In Colorado, a green fleecing worth millions

How hundreds of Front Rangers got scammed.

 

At a 2009 conference in Centennial, Colorado, Wayde McKelvy, a former offensive lineman at the University of Northern Colorado stood in front of a room full of potential investors for a green startup called Mantria.

Mantria was building the country’s first “carbon-negative” housing development in rural Tennessee, powered entirely by renewable energy, investors heard. What’s more, it was developing a substance that turned garbage into usable materials and produced something called biochar, a carbon-negative fertilizer made from charcoal.

The company was “on the cusp of revolutionary technology that’s going to change the world,” McKelvy promised, “and you guys can benefit from it by putting money in and getting stinkin’ wealthy.”

McKelvy was the pitchman for a green utopic offered by Mantria’s two founders, Troy Wragg and Amanda Knorr. And if Mantria’s promise sounded too good to be true, that’s because it was: a few months after the conference in Centennial, the Securities and Exchange Commission shut down the company, alleging Mantria had bilked investors out of tens of million of dollars in a widespread ponzi scheme. Now, after years of legal delays, federal prosecutors have indicted McKelvy, Wragg, and Knorr with wire and securities fraud and conspiracy.

For Westerners, white-collar crime might seem a distant threat, relegated to the East, to Bernie Madoff and wolves of Wall Street. But the details of the case reveal how the green sheen of Mantria created a vision well suited to Denver, where capitalism and environmentalism often align. 

Denver's Rocky Mountain backdrop. A trio of fraudsters took advantage of the city's booming green business culture to run a $54 million ponzi scheme
Matt Santomarco/Flickr

“The scheme alleged in this indictment offered investors the best of both worlds — investing in sustainable and clean energy products while also making a profit,” U.S. Attorney Zane Memeger said in a statement.  “Unfortunately for the investors, it was all a hoax.”

Scams work best when they play on some form of vanity of the target, and in that regard, the denizens of Denver were perfect marks. The city has in recent years tried to reinvent itself, edging away from its oil and gas past toward an entrepreneurial haven in the Rocky Mountains. The shift meant embracing a new green identity, on display in places like Green Spaces, a shared working space in downtown Denver’s trendy RiNo Arts District that bills itself as “a place for eco and socially conscious entrepreneurs to connect and grow.”

Meanwhile, the Front Range has attracted a growing number of clean tech ventures, like the U.S. Department of Energy’s National Renewable Energy Laboratory in nearby Golden, and Vestas Wind Sytems, the largest wind turbine maker in the world Out here, green means money in more ways than one, a message that resonated with Mantria’s investors, most of whom resided in Colorado.

It’s very common for whatever is the most trendy business opportunity to be part of the story line in investment scams — whether it’s oil and gas, or hedge funds or green energy, says John Walsh, U.S. Attorney for Colorado, who specializes in white collar criminal cases. “When there’s a sense in the media that a particular industry is taking off, investment fraud guys will say 'I have the best way to get in on that.'”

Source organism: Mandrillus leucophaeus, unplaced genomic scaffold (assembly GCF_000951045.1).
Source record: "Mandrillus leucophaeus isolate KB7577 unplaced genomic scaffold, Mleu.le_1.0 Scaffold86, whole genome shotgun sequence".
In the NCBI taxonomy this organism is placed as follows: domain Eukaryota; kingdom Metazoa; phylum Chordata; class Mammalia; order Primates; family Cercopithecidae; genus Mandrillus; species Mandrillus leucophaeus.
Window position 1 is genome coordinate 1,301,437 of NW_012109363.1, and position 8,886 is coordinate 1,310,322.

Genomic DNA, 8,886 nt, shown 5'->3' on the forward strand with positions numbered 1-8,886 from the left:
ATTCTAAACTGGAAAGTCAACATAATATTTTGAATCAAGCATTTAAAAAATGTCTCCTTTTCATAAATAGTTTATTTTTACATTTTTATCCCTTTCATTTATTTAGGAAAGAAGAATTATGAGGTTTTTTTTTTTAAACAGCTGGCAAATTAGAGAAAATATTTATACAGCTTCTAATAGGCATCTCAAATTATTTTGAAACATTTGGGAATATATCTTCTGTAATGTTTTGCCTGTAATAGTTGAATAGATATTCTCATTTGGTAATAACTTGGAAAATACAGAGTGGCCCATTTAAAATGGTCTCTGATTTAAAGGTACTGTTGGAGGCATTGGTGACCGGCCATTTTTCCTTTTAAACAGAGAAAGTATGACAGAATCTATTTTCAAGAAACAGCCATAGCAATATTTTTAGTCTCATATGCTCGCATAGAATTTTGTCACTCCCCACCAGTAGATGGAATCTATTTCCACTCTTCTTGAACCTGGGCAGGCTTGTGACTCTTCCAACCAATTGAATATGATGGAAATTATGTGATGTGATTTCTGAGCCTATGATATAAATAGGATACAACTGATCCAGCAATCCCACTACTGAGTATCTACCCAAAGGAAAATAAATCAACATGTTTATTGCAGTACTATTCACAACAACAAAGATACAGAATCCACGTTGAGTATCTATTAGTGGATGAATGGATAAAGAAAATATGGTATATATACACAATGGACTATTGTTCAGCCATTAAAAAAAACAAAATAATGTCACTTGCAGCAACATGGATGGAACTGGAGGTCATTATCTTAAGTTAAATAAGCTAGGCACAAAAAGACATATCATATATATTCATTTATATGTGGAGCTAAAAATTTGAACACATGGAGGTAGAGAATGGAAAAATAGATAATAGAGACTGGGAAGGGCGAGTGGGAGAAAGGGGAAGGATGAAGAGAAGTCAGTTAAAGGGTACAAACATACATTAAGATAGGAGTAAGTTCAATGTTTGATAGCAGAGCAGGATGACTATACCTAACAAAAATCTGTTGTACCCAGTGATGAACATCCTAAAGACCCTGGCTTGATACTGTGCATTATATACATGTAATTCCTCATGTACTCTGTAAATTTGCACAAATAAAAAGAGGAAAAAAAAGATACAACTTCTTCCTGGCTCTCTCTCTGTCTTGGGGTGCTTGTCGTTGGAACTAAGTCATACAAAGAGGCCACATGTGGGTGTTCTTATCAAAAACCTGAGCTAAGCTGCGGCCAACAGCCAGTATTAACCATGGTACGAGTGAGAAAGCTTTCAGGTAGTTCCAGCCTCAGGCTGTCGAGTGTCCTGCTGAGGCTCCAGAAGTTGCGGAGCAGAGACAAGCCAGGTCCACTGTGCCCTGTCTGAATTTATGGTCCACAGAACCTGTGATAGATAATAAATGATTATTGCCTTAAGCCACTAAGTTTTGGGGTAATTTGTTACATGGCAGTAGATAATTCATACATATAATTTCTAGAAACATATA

McKelvy operated what he called “Speed of Wealth” clubs, which advertised on television, radio and the Internet; they also held seminars for prospective investors and promised to make them rich. Along with his former wife, Donna, McKelvy targeted elderly investors or those approaching retirement age to finance Mantria’s “green” initiatives.

According to the indictment, McKelvy convinced investors to liquidate their assets, such as mutual funds and 401k plans, to take out as many loans as possible, such as home mortgages and credit card debt, and invest all those funds in Mantria. The company, he claimed, was already producing large amounts of biochar and would turn consumer waste from the Tennessee real estate developments into biochar. Investors could get paid “by just owning land and spreading this stuff [biochar] all over your field, because this stuff pulls the toxins out of the atmosphere.” According to McKelvy, it was “the biggest wealth-building opportunity that I believe has ever come across in your lifetime.”

In fact, Mantria never produced biochar of sufficient quality to sell on the market, according to the indictment. In addition, there was no way consumer waste from the residential development would generate enough carbon to be turned into biochar. But even building the houses looked impossible: McKelvy never told investors that the land they hoped to develop had significant problems, including a lack of potable water, and the possibility of unexploded artillery shells.

During those seminars and other programs, Wragg, Knorr, and McKelvy raised over $54 million from investors, promising returns as high as 484 percent.

In the end, Mantria brought in almost no revenue from its actual operations, saddling their investors with millions of dollars in losses. It turns out, saving the world is not that easy—or profitable.

"These promoters fraudulently exaggerated Mantria's green initiatives and used high-pressure tactics to convince investors to chase the promise of lucrative returns," said Don Hoerl, director of the SEC's Denver Regional Office. "In reality, the only green these promoters seemed interested in was investors' money."

Sarah Tory is an editorial fellow at HCN.